Plants grow slowly, in erratic spurts, and are generally dwarfed in size. When you dig up a troubled tomato or pepper plant, numerous swellings and galls are evident on the roots. Because root knot nematodes don’t move far in the soil without human help, neighboring plants may be infected while those at the end of the row remain healthy.
Tomatoes and peppers are moderately susceptible to root knot nematodes, in part because they thrive in the same hot summer conditions that please nematodes. Good crop rotations prevent nematode buildup in many gardens, but root knot nematodes may be unavoidable in sandy soils in warm climates. Numerous resistant varieties are available in both tomato and pepper. Regularly amend soil with materials that contain chitin, such as seafood meal, eggshells, or shrimp hulls. In the soil, these materials feed microorganisms that chow down on chitin, including nematode eggs.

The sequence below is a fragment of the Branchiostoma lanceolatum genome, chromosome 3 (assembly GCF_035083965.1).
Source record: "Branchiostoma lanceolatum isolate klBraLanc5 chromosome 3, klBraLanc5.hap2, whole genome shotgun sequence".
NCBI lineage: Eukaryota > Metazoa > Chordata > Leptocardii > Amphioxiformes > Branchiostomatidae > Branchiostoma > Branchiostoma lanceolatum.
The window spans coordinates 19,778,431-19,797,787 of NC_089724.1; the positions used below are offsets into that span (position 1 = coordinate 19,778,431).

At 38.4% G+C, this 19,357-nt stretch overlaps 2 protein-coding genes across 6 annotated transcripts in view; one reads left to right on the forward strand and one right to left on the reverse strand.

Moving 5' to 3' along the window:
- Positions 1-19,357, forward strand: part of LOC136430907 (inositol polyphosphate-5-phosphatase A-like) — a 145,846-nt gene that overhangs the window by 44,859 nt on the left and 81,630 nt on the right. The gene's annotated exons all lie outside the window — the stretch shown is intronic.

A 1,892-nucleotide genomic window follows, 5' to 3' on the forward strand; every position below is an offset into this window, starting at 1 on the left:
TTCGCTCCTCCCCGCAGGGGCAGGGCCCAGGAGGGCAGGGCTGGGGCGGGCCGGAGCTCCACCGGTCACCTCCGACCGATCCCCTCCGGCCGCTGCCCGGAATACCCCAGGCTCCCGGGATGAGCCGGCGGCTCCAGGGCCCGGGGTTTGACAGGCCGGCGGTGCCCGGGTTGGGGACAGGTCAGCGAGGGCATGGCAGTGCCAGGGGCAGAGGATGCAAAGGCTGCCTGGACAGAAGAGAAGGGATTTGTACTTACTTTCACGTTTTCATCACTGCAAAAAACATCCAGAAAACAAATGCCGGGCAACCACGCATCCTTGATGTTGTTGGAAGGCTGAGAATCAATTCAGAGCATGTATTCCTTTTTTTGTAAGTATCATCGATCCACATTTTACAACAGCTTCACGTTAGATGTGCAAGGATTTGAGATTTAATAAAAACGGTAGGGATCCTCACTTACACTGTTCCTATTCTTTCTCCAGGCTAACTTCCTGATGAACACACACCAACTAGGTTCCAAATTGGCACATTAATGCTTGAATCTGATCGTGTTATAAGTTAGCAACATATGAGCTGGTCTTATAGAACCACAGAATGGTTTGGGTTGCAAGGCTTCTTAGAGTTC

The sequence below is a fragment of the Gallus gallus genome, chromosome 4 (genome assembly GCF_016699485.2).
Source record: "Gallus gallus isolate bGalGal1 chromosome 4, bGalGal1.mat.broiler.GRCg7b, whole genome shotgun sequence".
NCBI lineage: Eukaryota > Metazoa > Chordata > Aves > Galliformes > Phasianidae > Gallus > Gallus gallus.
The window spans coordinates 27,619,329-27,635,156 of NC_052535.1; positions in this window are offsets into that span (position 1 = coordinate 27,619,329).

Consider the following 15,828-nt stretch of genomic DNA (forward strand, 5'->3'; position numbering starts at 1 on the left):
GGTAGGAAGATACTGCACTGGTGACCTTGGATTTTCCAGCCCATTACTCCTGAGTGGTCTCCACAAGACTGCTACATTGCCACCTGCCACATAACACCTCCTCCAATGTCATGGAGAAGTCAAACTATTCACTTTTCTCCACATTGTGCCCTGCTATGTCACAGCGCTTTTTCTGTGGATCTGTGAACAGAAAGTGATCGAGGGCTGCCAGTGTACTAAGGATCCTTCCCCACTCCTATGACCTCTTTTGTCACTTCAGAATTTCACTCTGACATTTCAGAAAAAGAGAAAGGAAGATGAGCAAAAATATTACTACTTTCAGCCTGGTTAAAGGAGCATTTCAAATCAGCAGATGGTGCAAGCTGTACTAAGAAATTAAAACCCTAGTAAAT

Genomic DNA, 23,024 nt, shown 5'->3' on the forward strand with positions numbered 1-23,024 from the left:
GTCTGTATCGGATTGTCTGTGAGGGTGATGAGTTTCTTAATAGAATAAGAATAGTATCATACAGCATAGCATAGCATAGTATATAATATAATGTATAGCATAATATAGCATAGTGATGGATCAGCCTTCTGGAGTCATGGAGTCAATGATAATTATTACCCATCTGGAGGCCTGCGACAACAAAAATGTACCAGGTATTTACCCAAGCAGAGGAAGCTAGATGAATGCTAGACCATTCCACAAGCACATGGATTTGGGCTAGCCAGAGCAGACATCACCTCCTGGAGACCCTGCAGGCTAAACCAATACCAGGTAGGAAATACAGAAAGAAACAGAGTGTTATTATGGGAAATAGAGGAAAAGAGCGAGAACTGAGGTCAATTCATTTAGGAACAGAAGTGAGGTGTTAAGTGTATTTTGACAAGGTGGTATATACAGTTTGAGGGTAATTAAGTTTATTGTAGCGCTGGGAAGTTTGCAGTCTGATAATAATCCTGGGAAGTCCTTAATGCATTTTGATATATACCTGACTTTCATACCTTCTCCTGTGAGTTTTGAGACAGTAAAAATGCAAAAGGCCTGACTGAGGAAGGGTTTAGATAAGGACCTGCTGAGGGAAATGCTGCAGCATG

Pull up badly infected tomato plants, lop off the roots, and dispose of the roots in the trash. Compost the rest. Mark the area where the troubled plants grew, and do not grow tomatoes, peppers, okra or carrots there again. If tomato or pepper plants are only slightly infected, they may make a crop if a deep mulch is used to keep the root zone cool and moist.